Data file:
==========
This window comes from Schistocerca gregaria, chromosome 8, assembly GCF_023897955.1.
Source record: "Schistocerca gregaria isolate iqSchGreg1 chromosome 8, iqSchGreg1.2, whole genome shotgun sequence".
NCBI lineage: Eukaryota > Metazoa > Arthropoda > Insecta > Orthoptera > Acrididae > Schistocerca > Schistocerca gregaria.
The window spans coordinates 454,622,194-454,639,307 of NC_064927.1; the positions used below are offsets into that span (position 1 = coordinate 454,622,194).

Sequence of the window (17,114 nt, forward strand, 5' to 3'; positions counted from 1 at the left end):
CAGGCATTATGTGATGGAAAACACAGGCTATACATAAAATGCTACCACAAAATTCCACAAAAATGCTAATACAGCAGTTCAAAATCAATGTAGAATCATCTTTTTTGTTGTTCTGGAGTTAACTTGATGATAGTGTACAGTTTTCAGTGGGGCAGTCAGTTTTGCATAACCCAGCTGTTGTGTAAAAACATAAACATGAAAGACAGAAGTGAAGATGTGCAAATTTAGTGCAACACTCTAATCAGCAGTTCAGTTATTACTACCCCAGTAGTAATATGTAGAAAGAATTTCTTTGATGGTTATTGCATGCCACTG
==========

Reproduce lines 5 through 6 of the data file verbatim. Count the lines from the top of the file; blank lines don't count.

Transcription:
Sequence of the window (17,114 nt, forward strand, 5' to 3'; positions counted from 1 at the left end):
CAGGCATTATGTGATGGAAAACACAGGCTATACATAAAATGCTACCACAAAATTCCACAAAAATGCTAATACAGCAGTTCAAAATCAATGTAGAATCATCTTTTTTGTTGTTCTGGAGTTAACTTGATGATAGTGTACAGTTTTCAGTGGGGCAGTCAGTTTTGCATAACCCAGCTGTTGTGTAAAAACATAAACATGAAAGACAGAAGTGAAGATGTGCAAATTTAGTGCAACACTCTAATCAGCAGTTCAGTTATTACTACCCCAGTAGTAATATGTAGAAAGAATTTCTTTGATGGTTATTGCATGCCACTG